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This book assesses whether or not microcredit programs of FINCA International are empowering women clients and their households in Malawi and Zambia.
The study set out to determine if any major changes, partial changes or no changes have occurred on women clients and their households, businesses and communities, because of clients' participation in FINCA program.
Study participants were women clients under the Village Bank and Loan Officers.
This book argues that the FINCA microcredit program has enabled women clients attain some important levels of empowerment, and improve their wellbeing.
The program has also benefited clients' households, businesses, and communities.
However, some clients have not benefited much from this program.
It also argues that the FINCA program has not enabled women clients attain other levels of empowerment, due, in part, to its shortcomings, and challenges it is facing.
It further contends that differing program impacts exist among clients, households and businesses; but beneficiary communities have benefited similarly.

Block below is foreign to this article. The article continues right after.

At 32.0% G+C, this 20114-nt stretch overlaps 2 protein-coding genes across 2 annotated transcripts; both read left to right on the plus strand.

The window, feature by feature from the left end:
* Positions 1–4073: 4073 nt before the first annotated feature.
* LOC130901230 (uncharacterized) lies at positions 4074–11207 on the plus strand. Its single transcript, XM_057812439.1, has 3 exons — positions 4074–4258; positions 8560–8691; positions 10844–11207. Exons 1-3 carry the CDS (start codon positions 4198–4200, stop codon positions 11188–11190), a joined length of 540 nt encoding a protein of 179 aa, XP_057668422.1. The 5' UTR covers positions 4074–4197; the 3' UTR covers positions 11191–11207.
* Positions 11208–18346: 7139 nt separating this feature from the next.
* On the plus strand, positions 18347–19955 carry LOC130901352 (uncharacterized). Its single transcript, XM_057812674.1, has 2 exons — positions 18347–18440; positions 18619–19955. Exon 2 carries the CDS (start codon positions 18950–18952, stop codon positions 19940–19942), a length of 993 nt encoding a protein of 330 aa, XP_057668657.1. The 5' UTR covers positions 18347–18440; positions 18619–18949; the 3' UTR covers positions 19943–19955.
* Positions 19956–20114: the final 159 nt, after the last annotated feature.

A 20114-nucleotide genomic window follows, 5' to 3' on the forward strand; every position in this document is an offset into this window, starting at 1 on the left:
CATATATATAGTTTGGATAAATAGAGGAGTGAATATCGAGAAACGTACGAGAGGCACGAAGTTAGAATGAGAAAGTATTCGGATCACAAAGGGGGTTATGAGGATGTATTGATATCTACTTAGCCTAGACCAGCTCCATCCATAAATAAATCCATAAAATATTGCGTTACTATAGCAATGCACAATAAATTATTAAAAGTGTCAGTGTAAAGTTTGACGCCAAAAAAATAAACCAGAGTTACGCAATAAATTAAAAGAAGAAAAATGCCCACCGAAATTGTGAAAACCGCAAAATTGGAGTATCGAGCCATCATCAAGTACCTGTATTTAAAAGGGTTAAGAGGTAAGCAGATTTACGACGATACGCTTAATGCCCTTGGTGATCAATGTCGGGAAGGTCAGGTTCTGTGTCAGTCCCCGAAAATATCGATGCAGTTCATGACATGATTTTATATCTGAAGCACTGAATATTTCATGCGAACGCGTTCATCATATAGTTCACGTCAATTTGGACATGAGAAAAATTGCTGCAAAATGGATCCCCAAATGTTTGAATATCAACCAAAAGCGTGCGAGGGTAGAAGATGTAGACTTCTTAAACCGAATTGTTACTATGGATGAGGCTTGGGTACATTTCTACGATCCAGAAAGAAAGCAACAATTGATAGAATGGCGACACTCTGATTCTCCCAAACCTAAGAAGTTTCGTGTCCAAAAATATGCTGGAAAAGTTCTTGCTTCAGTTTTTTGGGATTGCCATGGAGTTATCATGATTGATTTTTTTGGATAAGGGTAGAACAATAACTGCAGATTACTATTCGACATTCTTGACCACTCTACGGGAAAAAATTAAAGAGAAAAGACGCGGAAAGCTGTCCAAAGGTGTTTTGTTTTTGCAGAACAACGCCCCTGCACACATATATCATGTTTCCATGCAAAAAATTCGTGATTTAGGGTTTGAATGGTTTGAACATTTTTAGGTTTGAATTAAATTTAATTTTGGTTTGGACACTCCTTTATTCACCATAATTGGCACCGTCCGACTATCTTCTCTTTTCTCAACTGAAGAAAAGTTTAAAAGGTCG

It also unravels the workings of the current stiff competition and scramble for clients among MFIs in Malawi and Zambia.
At present, working as a Project Coordinator at Baobab Health Trust in Malawi.
Holds a Master''s degree in Sustainable Development, major in development management, from SIT Graduate Institute in Vermont, USA; a Bachelor''s degree from University of Malawi; and a Certificate in Human Rights and Development from University of Pretoria, South Africa.
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